11 October 2006
There are two meals here that are extraordinarily good. They would be good even if I weren’t eating sub-standard food most days. One is Mongolian Barbeque. If you’ve never had this, you essentially load up a plate with veggies, meat, bean sprouts, etc, glom lots of yummy stuff on it, and had the whole bowl full to a cook who cooks it on a sizzling hot metal griddle/stove top. Ecstasy! The other is General Tsao (I’m pretty certain I spelled that wrong) chicken, like in a Chinese restaurant, and the chicken nuggets are 100% chicken. Delicious! We get each of these about once a month. So what do they serve tonight? Both! The two best meals they serve here, and they are both on the same night! Sigh. Needless to say, I ate like a pig, having two helpings of both. I still don’t remember how I managed to get back to the hut; some kindly person probably rolled me back.
I just learned that at the end of Ramazan, there is a three day holiday. I imagine we will get all three days off two, as none of the ANA will be working. Sorry folks, but looks like October is going to be a tough month for interesting stories. Fortunately, I was able to find a news story that has some good news for those of us living in Kabul. Enjoy.
Afghan Authorities Apprehend Leaders of Kabul Suicide Cell
The Jamestown Foundation
By Waliullah Rahmani
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The surge of suicide attacks in Kabul is causing concern among Afghan officials and international peacekeeping forces. One month ago, for instance, a coalition spokesperson in Kabul announced that a suicide terrorist cell was operating out of Kabul. Only weeks after this announcement, on September 17, Kabul's police chief, General Amanullah Guzar, announced that his forces had captured the operatives that were part of this cell. According to Guzar, authorities had arrested four individuals part of the cell who were allegedly in the planning stages of mounting suicide operations in Kabul. While the group had not yet carried out attacks, Guzar decided to move against the operatives early because the authorities did not have enough intelligence to know when their first attack was planned.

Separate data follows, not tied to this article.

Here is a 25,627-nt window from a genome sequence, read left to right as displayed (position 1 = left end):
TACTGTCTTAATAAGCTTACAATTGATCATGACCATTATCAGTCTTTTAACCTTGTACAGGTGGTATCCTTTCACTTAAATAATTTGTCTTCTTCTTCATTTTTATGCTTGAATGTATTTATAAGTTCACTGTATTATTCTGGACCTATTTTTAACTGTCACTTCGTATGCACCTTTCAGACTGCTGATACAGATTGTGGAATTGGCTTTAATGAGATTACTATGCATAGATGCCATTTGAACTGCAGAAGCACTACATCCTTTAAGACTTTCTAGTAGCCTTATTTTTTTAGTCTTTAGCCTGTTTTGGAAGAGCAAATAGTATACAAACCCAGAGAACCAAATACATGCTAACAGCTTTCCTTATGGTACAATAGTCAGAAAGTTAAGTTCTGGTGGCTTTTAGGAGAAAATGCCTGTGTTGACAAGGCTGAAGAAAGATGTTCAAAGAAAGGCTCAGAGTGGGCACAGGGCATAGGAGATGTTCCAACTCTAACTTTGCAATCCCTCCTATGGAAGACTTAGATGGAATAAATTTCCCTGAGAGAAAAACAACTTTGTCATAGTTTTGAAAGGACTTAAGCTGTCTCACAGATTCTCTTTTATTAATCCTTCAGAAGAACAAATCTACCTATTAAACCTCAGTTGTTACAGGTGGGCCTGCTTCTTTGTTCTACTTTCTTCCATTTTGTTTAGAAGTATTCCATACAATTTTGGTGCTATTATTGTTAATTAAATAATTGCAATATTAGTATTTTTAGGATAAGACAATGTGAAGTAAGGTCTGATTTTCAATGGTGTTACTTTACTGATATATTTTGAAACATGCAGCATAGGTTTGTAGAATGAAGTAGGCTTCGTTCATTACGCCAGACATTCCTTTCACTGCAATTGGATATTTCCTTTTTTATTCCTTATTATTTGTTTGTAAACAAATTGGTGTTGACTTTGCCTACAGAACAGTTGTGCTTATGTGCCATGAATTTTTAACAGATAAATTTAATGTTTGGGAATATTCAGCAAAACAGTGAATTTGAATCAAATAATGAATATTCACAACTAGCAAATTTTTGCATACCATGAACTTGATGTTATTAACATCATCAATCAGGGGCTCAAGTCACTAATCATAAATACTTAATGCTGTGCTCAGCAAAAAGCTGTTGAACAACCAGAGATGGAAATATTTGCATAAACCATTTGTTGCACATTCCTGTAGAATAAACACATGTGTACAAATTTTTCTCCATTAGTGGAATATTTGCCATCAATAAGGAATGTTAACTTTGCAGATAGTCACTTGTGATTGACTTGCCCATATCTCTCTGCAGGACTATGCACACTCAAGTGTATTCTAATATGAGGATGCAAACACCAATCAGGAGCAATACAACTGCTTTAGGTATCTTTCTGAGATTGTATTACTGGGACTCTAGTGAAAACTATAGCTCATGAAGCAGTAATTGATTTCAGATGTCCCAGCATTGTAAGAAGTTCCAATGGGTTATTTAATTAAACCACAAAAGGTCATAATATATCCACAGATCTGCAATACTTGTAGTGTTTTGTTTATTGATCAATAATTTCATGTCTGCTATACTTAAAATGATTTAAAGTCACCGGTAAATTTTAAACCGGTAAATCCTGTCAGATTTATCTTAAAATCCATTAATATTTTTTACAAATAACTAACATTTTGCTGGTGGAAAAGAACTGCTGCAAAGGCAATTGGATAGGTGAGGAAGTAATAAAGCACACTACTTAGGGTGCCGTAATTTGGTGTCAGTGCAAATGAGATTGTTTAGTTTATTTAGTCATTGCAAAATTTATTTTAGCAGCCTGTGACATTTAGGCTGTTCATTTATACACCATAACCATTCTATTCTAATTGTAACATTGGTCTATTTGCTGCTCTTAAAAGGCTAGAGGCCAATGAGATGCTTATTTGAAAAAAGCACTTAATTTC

The leader of this terrorist group went by the name of "Adil," and he was based in a mosque in the 5th district in western Kabul. Authorities arrested him at the mosque, where he apparently served as a cleric. According to Guzar, the leading operatives consisted of Adil, another cleric and one student in Islamic studies. Through this mosque, Adil recruited operatives and planned attacks. Upon his arrest, the police recovered many explosive devices inside the mosque (Arman-e-Milli, September 18). In an interview with The Jamestown Foundation on October 3, the head of the criminal branch at the Kabul Police Department, Ali Shah Paktiawal, explained that 15 bombs were discovered in the mosque and that police had found documents showing the cell's links to the Taliban and to al-Qaeda.
Adil, a 28 year-old Tajik born in Baghlan, northern Afghanistan, has an Islamic education. He spent his whole life in Afghanistan and did not travel abroad. During interrogation, he admitted to being linked with Taliban insurgents and the al-Qaeda network. The mosque in which he preached was not named by authorities, but Paktiawal said that the mosque was located near Kabul University. After arresting Adil, authorities quickly rounded up the other three members of the cell. One of the members was identified as Sayeed Mohammad Nabi, a student of Shariat Law at Kabul University. Nabi was a resident of Maidan Wardak province south of Kabul (Azadi Radio, September 18).
Sayeed Nabi, a Pashtun, admitted to authorities that he received explosives devices outside of Kabul, and then gave those devices to Ahmadullah, another operative of the group. Ahmadullah, who was arrested as well, is not believed to be an influential member of the group (Arman-e-Milli, September 18). Nabi told authorities that he believed that foreigners—implying the United States and NATO—had captured Afghanistan and that Muslims must engage in jihad to liberate the country from foreign rule. He said that he did not regret his actions, saying, "I have not committed any kind of crime. I was doing jihad for God, yet they have arrested me as if I were some sort of criminal" (Radio Farda, September 18).
In recent months, authorities have seen a rise in Taliban-linked terrorist cells setting up operations in Kabul. In almost all of these instances, these cells have engaged in suicide attacks. These latest arrests highlight how cells can use mosques in order to plan their operations and store their weapons, which, as a result of religious sensitivities, are difficult to search.